By Robyn Sachs, President & CEO of RMR & Associates
PR as Part of the Modern Marketing Mix
What kind of honor is it to be recognized as “Small Business’ Best-Kept Secret”? No matter how long you’ve been in business, customers are less likely to buy from you if they have never heard of your name or product. Name recognition and visibility are the keys to growing your business and public relations is one of the best ways to make your company more visible. Did you know public relations can even help your SEO/SEM results? We had one recent client who reached out for PR services because their SEO firm recommended they hire a PR firm for better “Domain Authority”. When high quality websites like Forbes point back to you through an article, this helps your website move up in perceived value by Google and Bing.
A most common misconception about PR is that it’s just publicity. This is far from the truth. Publicity is merely getting the word out. PR is a multi-faceted approach to changing the way the public thinks about, feels about, and reacts to a certain company, person, service or product, by a third-party affirmation. This is also the reason why public relations is not advertising. Advertising is a controlled message – planned, purchased and placed by a company to speak directly to the public. The results of PR are often more credible to the public because the message has been created and shared by an unbiased source.
Another misconception is that a public relations program is a luxury, something that is very expensive, excessive and difficult to manage. On the contrary, a PR campaign launched within a small business is easily supervised and fun to implement. With the proper planning, the correct tools at your disposal, a great deal of persistence, and SEO, any small business can reap the rewards.
If done right, public relations can help your company do many things:
- Establish a premium brand and image
- Create high-profile awareness of the brand
- Establish a consistent image across all marketing vehicles
- Generate qualified sales leads and web traffic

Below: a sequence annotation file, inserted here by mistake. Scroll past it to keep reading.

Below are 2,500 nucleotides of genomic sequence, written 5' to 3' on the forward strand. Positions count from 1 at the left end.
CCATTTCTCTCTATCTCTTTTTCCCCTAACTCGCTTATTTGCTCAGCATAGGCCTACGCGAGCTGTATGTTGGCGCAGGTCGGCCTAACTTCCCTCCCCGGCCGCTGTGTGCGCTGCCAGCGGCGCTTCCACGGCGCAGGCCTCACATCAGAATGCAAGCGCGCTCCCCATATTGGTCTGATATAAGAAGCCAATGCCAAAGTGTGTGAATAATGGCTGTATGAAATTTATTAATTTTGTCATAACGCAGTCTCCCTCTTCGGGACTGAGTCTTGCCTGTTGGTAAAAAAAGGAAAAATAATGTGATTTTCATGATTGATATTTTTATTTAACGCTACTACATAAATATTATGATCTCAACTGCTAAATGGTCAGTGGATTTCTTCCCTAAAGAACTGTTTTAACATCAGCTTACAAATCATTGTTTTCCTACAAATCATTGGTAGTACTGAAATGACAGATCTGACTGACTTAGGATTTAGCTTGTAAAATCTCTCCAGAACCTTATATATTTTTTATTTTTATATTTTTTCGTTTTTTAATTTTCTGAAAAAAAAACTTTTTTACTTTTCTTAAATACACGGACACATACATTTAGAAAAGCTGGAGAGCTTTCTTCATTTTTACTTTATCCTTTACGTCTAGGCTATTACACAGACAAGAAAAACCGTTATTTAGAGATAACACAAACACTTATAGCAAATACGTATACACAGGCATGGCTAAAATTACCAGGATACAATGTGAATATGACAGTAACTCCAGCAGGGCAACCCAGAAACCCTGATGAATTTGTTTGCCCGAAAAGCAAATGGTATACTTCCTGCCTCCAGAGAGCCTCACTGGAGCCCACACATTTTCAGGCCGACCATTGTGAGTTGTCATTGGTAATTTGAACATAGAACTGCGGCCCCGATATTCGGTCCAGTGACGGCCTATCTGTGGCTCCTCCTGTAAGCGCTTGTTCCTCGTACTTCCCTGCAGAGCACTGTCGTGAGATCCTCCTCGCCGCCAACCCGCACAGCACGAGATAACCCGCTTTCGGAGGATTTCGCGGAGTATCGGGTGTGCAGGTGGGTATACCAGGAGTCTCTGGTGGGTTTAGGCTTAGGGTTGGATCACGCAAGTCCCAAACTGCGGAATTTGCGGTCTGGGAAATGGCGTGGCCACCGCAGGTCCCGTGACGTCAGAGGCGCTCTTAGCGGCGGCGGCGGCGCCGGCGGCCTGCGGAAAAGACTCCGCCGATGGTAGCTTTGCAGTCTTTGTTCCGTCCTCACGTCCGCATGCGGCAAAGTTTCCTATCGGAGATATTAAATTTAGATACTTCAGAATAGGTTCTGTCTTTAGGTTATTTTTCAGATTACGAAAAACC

- Increase the ratio of sales to requests for information
- Position your company’s executives as industry experts
Ready for Take-Off: PR Vehicles
On any journey, choosing the right vehicle determines when, and if, you’ll reach your destination. The Public Relations journey is no different. For each type of journey, there is an array of vehicles ready to deliver you there. Planning is key and different combinations of vehicles can accomplish different things. Depending on your goals and your budget, you may want to use some vehicles more often, some less often, and some not at all. Review the descriptions, uses, and outcomes of the vehicles below to see which ones are best suited for your business.
Press releases are the most efficient way to communicate your news to the press and a great way to disseminate your message exactly the way you want. A word of caution: Make sure your news is worthy before launching into the release writing and distribution process. Fluffy news only wastes your time, as well as the reporters’ you’re sending it to, making your company look less credible in the eyes of the publication. Remember the editor’s WIIFM rule: What’s In It for Me? If an editor looks at the headline of your press release and asks himself, “Why should I care?” it’s not a newsworthy topic. Keep in mind that you should know your audience before you distribute your news to them. Not every publication and writer should get every one of your press releases. Determine who should be on your distribution list based on the type of news you are announcing. Product review editors should get new product announcements. New hires or new office space announcements should only go to editors at your local paper.